I urban development The entertainment space is a dynamic area which is transformed based on national holidays, seasons, and events. An integrated stairs and ramp system at one end and additional stairs and elevator at the other end are provided as modes of circulation to functions such as commercial shops, plaza and toilets. Openings are created on the ground floor for visitors to catch a glimpse of the activities taking place in the plaza. Raised Level: The raised platform towers 10 m above some of the functions on the ground, which helps in shading them and providing a 360-degree view to the site due to its height. This structure is supported using V-shaped columns following the design patterns on the site. Stairs are present on both ends, making access easier for people. While elevators serve a more wheelchair friendly option along with being useful to the old and unwell. There are openings present on platform’s roof and floor, allowing day light to reach the activities present above and below the present on the site should also be considered. The area around the circulation path is also enhanced by introducing landscape elements, the space in between the buildings acts as shaded circulation path between the functions placed on either side. The functions placed underground, on the raised function and in the area below the raised function are shaded from the harsh UAE climate. The functions are carefully distributed according to the type of activity. For instance, outdoor activities, relaxation area, cycling and running track, kids play area and the amphitheater are all placed on the ground floor, as these are high intensity and readily utilized activities. The exhibition area along with some gift shops is located underground as these are medium intensity functions. Finally, the raised function consists of low intensity activities that require semi indoor enclosure such as cafes, commercial shops and teaching center. Underground: The ground has been excavated at two separate locations, the first one being entertainment space which is situated 4.5m below ground and the other being parking space which is 3.5 m underground.


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platform. The floor to ceiling facades is made up of clear glazing, allowing sufficient light to enter the space. The entry of light is controlled by white aluminum deign panels inspired by the modern Arabic mashrabiya. Research was an integral part of this project, data acquired from the site analysis guided the design. For instance, the information relating sun path and shadow casted on the site at different times of the day and year, helped in designing and placing the shading device. This data was also used in the development of integrated seating and shading system placed in several locations based on requirements. A study on the flow of people and traffic in the area assisted in the placement of functions at the desired location. Additional streetlights have been placed based on standards, improving the overall lighting condition in the area. Pedestrian and vehicular circulation has been improved by introducing required signage. Enhancements to the area has not only made it more provoking to visit, but has also made movement from one part of E25 to the other easier and convenient.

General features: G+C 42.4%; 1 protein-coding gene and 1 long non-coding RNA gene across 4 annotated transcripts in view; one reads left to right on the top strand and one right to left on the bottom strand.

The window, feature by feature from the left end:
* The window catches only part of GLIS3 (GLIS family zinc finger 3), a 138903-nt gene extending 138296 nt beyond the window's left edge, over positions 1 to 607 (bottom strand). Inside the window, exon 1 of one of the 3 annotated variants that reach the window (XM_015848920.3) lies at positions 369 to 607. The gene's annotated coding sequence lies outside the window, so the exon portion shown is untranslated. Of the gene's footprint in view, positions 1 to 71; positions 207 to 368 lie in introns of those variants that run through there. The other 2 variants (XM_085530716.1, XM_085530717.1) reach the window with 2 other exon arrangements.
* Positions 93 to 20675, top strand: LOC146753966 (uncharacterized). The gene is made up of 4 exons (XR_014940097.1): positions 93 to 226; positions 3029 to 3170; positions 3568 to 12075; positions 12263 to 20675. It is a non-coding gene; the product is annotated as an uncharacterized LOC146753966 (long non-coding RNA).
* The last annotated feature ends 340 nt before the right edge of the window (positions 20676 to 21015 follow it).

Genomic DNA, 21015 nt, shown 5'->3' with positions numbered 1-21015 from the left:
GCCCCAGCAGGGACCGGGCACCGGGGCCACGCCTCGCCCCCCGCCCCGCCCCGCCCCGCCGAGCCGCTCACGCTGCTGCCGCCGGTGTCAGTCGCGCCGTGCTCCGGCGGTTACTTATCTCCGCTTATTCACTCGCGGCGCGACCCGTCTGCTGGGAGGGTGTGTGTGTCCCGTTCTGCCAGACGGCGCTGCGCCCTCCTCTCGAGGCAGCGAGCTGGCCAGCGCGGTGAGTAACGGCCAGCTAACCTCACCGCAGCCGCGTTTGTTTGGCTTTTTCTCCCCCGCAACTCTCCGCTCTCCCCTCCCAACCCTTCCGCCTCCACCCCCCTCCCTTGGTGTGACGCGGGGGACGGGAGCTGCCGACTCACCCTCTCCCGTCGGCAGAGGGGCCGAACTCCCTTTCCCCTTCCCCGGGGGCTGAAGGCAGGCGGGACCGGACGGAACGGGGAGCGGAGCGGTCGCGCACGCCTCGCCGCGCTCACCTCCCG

A new reason to work Landscape architects and designers are ideally placed to work under the ‘new normal’ circumstances, will clients take advantage? By: Leiyah Mendoza Magay Landscape Architect

During the global pandemic, people were largely stuck at home for months on end. Fortunately for the landscape industry, property owners and residents quickly realized the value of their gardens and outdoor areas as they spent extended family time at home.


Most property owners are taking advantage of this situation to create inspirational design changes to their homes to create entertainment areas and kids play zones as most of us now spend large chunks of the week at home. Clients want a space in their homes where they switch off

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after work hours and for their kids to play, everything from camping sites to an outdoor movie theatre or mini park. People want their yard to be a sanctuary that can deliver a sense of calm, regardless of what is happening outside their front door. Even before coronavirus was a threat, landscape was an industry that worked in isolation of team members, so it was fairly easy to put a contactless service in place and observe social distancing while carrying out